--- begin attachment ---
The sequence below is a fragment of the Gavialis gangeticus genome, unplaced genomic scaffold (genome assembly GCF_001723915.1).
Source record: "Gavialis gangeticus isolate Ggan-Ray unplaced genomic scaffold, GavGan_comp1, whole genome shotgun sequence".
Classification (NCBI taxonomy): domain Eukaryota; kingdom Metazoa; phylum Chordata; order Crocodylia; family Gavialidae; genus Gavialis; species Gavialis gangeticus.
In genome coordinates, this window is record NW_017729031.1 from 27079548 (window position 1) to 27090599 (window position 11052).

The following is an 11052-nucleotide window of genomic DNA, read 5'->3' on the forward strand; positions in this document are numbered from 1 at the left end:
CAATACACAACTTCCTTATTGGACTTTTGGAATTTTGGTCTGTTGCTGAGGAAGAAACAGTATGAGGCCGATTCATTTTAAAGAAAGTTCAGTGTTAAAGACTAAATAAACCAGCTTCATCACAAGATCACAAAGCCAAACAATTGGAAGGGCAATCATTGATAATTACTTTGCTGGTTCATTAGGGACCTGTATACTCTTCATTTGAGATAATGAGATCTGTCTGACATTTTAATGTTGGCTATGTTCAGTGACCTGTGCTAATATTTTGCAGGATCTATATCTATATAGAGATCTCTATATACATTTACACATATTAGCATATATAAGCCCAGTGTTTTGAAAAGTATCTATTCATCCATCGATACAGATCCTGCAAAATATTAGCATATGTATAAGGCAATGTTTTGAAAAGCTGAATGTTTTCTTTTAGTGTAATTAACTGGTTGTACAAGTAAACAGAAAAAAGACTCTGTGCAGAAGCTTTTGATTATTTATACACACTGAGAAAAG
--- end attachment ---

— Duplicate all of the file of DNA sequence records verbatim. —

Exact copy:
The sequence below is a fragment of the Gavialis gangeticus genome, unplaced genomic scaffold (genome assembly GCF_001723915.1).
Source record: "Gavialis gangeticus isolate Ggan-Ray unplaced genomic scaffold, GavGan_comp1, whole genome shotgun sequence".
Classification (NCBI taxonomy): domain Eukaryota; kingdom Metazoa; phylum Chordata; order Crocodylia; family Gavialidae; genus Gavialis; species Gavialis gangeticus.
In genome coordinates, this window is record NW_017729031.1 from 27079548 (window position 1) to 27090599 (window position 11052).

The following is an 11052-nucleotide window of genomic DNA, read 5'->3' on the forward strand; positions in this document are numbered from 1 at the left end:
CAATACACAACTTCCTTATTGGACTTTTGGAATTTTGGTCTGTTGCTGAGGAAGAAACAGTATGAGGCCGATTCATTTTAAAGAAAGTTCAGTGTTAAAGACTAAATAAACCAGCTTCATCACAAGATCACAAAGCCAAACAATTGGAAGGGCAATCATTGATAATTACTTTGCTGGTTCATTAGGGACCTGTATACTCTTCATTTGAGATAATGAGATCTGTCTGACATTTTAATGTTGGCTATGTTCAGTGACCTGTGCTAATATTTTGCAGGATCTATATCTATATAGAGATCTCTATATACATTTACACATATTAGCATATATAAGCCCAGTGTTTTGAAAAGTATCTATTCATCCATCGATACAGATCCTGCAAAATATTAGCATATGTATAAGGCAATGTTTTGAAAAGCTGAATGTTTTCTTTTAGTGTAATTAACTGGTTGTACAAGTAAACAGAAAAAAGACTCTGTGCAGAAGCTTTTGATTATTTATACACACTGAGAAAAG